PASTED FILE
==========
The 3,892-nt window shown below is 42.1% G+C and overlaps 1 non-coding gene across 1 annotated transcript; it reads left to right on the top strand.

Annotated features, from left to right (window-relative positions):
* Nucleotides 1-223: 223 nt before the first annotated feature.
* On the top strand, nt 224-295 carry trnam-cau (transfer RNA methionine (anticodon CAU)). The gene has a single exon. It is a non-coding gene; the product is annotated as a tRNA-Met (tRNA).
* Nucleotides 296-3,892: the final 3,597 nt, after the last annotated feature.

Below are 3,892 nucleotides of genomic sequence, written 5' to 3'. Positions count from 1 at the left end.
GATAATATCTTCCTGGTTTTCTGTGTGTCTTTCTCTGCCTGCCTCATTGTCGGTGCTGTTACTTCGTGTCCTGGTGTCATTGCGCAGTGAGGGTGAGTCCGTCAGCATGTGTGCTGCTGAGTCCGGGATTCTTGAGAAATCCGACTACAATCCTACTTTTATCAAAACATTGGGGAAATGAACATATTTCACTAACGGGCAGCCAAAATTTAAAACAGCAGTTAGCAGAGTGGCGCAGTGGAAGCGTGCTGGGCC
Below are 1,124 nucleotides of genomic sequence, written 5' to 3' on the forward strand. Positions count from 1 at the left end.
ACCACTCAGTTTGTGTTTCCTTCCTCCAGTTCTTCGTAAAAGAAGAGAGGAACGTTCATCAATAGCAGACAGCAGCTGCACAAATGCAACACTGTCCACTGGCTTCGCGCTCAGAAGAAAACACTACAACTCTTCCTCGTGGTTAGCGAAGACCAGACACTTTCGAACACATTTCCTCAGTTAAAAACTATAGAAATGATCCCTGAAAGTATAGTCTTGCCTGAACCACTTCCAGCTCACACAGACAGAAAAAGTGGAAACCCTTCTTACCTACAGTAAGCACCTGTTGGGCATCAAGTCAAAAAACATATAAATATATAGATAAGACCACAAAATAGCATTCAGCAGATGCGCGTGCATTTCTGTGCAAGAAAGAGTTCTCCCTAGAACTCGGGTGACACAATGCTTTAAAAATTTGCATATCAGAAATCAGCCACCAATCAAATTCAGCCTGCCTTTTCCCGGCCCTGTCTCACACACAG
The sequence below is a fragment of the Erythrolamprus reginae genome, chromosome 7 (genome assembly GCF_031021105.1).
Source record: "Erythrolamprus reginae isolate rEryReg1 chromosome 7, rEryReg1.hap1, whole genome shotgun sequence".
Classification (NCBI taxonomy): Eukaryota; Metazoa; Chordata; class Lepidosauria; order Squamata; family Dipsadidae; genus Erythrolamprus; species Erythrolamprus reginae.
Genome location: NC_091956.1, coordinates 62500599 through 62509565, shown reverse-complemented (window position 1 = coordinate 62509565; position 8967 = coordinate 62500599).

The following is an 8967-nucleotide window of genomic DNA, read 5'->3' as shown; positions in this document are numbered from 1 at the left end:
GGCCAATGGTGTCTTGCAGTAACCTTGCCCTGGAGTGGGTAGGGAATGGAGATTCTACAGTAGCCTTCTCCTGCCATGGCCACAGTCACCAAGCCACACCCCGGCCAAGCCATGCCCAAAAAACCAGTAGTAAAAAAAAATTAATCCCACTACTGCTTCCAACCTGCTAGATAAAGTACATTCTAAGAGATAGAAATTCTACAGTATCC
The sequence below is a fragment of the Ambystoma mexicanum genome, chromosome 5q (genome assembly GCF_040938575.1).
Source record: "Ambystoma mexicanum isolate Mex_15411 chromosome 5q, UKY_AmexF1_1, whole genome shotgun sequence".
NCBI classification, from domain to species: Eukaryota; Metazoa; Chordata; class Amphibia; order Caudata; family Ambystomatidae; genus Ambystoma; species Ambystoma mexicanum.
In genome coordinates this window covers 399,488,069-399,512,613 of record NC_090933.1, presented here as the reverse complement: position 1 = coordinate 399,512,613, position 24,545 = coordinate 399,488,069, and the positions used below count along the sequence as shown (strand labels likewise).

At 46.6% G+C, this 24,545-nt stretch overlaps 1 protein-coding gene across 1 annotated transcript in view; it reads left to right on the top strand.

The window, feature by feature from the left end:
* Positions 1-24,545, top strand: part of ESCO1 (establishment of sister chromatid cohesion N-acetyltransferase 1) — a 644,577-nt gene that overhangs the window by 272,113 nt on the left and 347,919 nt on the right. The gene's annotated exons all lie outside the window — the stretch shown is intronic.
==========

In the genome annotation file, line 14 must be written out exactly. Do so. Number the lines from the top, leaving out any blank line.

The following is an 8967-nucleotide window of genomic DNA, read 5'->3' as shown; positions in this document are numbered from 1 at the left end: